“And the girls…wow!” said Ron Morgan.
“what about them?”
“How’d they look?”
Ron was sitting on the edge of the swimming pool, his feet swishing in the heated water. It was a cool, clear, late summer night. Eight of his buddies were clustered around him on the astroturf of the back yard. The only lights were the pool’s underwater lamps, which threw strange shimmering shadows on the boys’ faces.
“New York City girls are something else,” Ron told them. “It’s hard to describe. They’re not prettier than the girls here at home, but… ”
“But what?” Jimmy Glenn squeaked in his cracking voice. “Don’t hang us up!”
“Well…” Ron searched for the best words. “They sort of—well, for one thing, they dress differently. Sharp. Like they want to be seen. I guess that’s it. They know what it’s all about, and they like it!”
“Not like Sally-Ann.”
“Ron went on, “They want guys to notice them. They even stare right back at you when you look them over.”
One of the boys laughed. “Dude, I’m going to talk my dad into taking me to New York City before the summer’s over.”
“Your dad must be okay, Ron—taking you to the City.”
“Hey, he likes it too, you know,” Ron answered.
“Is the City really that great, Ron? I mean, for real?”
Ron smiled. He had an even-featured, good-looking face. Like all the boys around the pool, his teeth were straight, his eyes were clear, his lean teen-aged body was strong and unblemished, thanks to a lifetime of carefully regulated diet, vitamins, exactly eight hours’ sleep each night, and the school’s physical fitness programs.
“It’s the only city they open up, isn’t it?” Ron answered with a question. “All the other cities have been closed down, haven’t they?”
“There’s still a couple cities open out West,” said Reggie Gil-more.
“They’re just little ones.”
“San Francisco’s not so little!”
“Yeah, but Mr. Armbruster in Social Consciousness class said the Government was going to close down San Francisco next year, too. They had an epidemic there this summer.”
“It’s a lot better out here in the Tracts,” one of the boys said. “We’re safer and healthier.”
“You get an A for social consciousness, Leroy!”
All the boys laughed, except Leroy, who knew that all believed the same way he did, even though they kidded him for admitting it openly.
“New York is wild,” Ron said, taking over the conversation again. “The streets are jammed with people. You can hardly walk. Stores everyplace. Not just shopping centers, but all over the place! You can buy anything from clothes to stereo TVs without walking more than a block.”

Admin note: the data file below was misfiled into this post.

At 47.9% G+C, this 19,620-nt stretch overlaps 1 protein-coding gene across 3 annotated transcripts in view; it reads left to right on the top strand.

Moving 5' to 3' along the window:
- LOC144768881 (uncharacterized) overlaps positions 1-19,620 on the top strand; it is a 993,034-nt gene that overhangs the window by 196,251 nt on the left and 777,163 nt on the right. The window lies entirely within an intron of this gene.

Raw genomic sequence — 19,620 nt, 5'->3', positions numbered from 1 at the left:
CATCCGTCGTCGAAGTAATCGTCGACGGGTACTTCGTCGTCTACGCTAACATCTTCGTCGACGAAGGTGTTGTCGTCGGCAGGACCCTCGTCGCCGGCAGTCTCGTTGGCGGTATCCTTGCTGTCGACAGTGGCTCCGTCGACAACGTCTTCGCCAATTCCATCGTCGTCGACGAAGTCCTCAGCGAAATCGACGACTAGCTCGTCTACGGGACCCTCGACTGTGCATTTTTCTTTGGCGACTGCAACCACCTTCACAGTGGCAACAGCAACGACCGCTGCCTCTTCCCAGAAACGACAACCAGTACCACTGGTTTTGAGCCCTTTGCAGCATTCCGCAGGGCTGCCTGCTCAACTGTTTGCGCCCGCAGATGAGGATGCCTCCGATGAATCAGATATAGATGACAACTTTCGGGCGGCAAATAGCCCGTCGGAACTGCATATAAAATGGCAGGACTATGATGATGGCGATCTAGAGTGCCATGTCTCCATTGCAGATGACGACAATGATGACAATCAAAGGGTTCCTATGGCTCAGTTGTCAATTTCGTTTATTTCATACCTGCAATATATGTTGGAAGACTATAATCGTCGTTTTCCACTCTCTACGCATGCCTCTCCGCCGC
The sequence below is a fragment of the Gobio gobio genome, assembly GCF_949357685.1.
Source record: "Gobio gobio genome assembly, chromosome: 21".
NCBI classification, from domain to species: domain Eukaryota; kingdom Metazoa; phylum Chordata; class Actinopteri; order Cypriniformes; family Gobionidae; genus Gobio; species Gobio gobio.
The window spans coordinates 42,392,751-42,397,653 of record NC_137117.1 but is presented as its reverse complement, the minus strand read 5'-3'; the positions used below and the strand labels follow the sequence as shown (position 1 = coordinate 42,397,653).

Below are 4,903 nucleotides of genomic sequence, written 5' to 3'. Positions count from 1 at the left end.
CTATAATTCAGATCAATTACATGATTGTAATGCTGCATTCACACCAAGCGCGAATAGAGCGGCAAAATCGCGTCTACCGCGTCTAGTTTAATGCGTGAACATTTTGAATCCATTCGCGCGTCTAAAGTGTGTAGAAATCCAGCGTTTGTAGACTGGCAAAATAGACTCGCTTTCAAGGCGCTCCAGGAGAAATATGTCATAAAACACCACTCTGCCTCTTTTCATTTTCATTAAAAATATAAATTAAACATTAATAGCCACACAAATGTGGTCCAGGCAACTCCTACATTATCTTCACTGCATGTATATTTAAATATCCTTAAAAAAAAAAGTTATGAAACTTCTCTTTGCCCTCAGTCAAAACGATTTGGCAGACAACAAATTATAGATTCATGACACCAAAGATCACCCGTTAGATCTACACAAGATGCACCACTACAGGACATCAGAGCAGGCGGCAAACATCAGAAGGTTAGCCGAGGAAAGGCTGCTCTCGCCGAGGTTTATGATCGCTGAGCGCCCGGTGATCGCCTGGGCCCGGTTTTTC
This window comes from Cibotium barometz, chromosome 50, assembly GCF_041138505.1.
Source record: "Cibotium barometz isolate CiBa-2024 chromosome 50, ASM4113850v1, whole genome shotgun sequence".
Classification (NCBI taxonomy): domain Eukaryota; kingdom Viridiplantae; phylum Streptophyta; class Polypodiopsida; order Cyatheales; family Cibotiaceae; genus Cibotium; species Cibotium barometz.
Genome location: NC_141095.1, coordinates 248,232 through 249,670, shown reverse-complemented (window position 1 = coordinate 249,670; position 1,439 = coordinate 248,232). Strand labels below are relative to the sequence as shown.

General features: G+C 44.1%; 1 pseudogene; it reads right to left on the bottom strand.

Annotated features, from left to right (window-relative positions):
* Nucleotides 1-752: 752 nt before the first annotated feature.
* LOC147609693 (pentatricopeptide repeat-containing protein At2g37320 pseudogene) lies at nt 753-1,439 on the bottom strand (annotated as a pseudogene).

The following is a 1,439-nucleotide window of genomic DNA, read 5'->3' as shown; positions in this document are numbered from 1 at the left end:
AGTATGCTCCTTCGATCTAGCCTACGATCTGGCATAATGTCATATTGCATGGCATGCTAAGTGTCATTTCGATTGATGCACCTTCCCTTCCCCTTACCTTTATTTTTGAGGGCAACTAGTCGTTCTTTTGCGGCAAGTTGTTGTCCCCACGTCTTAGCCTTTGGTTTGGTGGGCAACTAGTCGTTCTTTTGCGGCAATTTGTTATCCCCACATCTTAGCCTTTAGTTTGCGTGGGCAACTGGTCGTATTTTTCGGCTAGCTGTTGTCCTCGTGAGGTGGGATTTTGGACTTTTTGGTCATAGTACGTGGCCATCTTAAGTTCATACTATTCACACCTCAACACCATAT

“But it’s real unsanitary, isn’t it?”
Ron nodded. “Absolutely! The streets are filthy. How can you keep them clean, with so many people pushing around everyplace? And they’ve got old-fashioned gas-burning cars in the streets. The pollution! And the noise! The cars and horns and people talking and shouting…it’s crazy. No wonder they only keep the City open during summer vacation. It’s too unsanitary for people to live in New York all year ’round.”
“Where do all the people go, after the summer’s over?”
“Back to the Tracts, dumbhead! Just like Ron and his dad, right?”
“That’s right,” Ron said. “They close the City after Labor Day and everybody goes back to their homes. Then the next spring they open it up again, for the vacation season.”
“Man, I’d like to spend a summer there!”
“Can’t. They only allow you to stay two weeks, at the most.”
“Two weeks, then. Cheez!”
The boys were silent for a few moments, and the night was silent with them. No crickets, no mosquitos, no sounds of life at all. Nothing except the darkness and the softest humming of the methane-fueled generator, which provided electric power once the sun went down.
Ron splashed at the water with his feet.
“The girls are really terrific, huh?”
With a laugh, he answered, “More than that. They’ve got something they call bedicabs driving around along the streets. With a meter and everything.”
“What’s that for?” Jimmy asked.
The other guys hooted at him.
“Ohhh!” Jimmy finally got it. “Okay, so I’m a slow learner. Do they charge by the mile or the hour?”